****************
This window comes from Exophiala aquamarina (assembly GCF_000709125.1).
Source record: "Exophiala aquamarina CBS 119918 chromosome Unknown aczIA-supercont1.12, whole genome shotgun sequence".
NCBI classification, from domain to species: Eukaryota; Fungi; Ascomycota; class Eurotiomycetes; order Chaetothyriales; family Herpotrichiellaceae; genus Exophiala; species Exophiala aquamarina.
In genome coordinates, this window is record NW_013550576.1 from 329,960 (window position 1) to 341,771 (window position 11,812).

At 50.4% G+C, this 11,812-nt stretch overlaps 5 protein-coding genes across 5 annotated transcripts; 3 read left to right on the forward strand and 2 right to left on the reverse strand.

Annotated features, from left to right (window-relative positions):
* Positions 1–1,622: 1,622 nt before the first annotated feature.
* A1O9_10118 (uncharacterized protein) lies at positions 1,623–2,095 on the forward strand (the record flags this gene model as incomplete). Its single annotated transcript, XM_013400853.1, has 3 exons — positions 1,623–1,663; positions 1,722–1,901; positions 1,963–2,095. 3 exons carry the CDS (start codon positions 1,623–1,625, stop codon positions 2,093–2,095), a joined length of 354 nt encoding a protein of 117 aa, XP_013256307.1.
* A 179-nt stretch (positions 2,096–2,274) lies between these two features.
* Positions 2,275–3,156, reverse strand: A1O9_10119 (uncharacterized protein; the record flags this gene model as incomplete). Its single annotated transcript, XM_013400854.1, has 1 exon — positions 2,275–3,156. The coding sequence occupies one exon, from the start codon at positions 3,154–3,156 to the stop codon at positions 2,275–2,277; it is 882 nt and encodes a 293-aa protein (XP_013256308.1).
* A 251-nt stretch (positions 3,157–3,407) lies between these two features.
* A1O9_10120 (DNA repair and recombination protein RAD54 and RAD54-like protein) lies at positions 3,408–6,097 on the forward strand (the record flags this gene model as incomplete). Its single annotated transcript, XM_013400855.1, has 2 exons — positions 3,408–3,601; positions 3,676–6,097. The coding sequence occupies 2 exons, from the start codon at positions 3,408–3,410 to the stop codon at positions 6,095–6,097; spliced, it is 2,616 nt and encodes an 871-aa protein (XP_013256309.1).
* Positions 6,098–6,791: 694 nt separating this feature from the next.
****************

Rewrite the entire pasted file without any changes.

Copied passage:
This window comes from Exophiala aquamarina (assembly GCF_000709125.1).
Source record: "Exophiala aquamarina CBS 119918 chromosome Unknown aczIA-supercont1.12, whole genome shotgun sequence".
NCBI classification, from domain to species: Eukaryota; Fungi; Ascomycota; class Eurotiomycetes; order Chaetothyriales; family Herpotrichiellaceae; genus Exophiala; species Exophiala aquamarina.
In genome coordinates, this window is record NW_013550576.1 from 329,960 (window position 1) to 341,771 (window position 11,812).

At 50.4% G+C, this 11,812-nt stretch overlaps 5 protein-coding genes across 5 annotated transcripts; 3 read left to right on the forward strand and 2 right to left on the reverse strand.

Annotated features, from left to right (window-relative positions):
* Positions 1–1,622: 1,622 nt before the first annotated feature.
* A1O9_10118 (uncharacterized protein) lies at positions 1,623–2,095 on the forward strand (the record flags this gene model as incomplete). Its single annotated transcript, XM_013400853.1, has 3 exons — positions 1,623–1,663; positions 1,722–1,901; positions 1,963–2,095. 3 exons carry the CDS (start codon positions 1,623–1,625, stop codon positions 2,093–2,095), a joined length of 354 nt encoding a protein of 117 aa, XP_013256307.1.
* A 179-nt stretch (positions 2,096–2,274) lies between these two features.
* Positions 2,275–3,156, reverse strand: A1O9_10119 (uncharacterized protein; the record flags this gene model as incomplete). Its single annotated transcript, XM_013400854.1, has 1 exon — positions 2,275–3,156. The coding sequence occupies one exon, from the start codon at positions 3,154–3,156 to the stop codon at positions 2,275–2,277; it is 882 nt and encodes a 293-aa protein (XP_013256308.1).
* A 251-nt stretch (positions 3,157–3,407) lies between these two features.
* A1O9_10120 (DNA repair and recombination protein RAD54 and RAD54-like protein) lies at positions 3,408–6,097 on the forward strand (the record flags this gene model as incomplete). Its single annotated transcript, XM_013400855.1, has 2 exons — positions 3,408–3,601; positions 3,676–6,097. The coding sequence occupies 2 exons, from the start codon at positions 3,408–3,410 to the stop codon at positions 6,095–6,097; spliced, it is 2,616 nt and encodes an 871-aa protein (XP_013256309.1).
* Positions 6,098–6,791: 694 nt separating this feature from the next.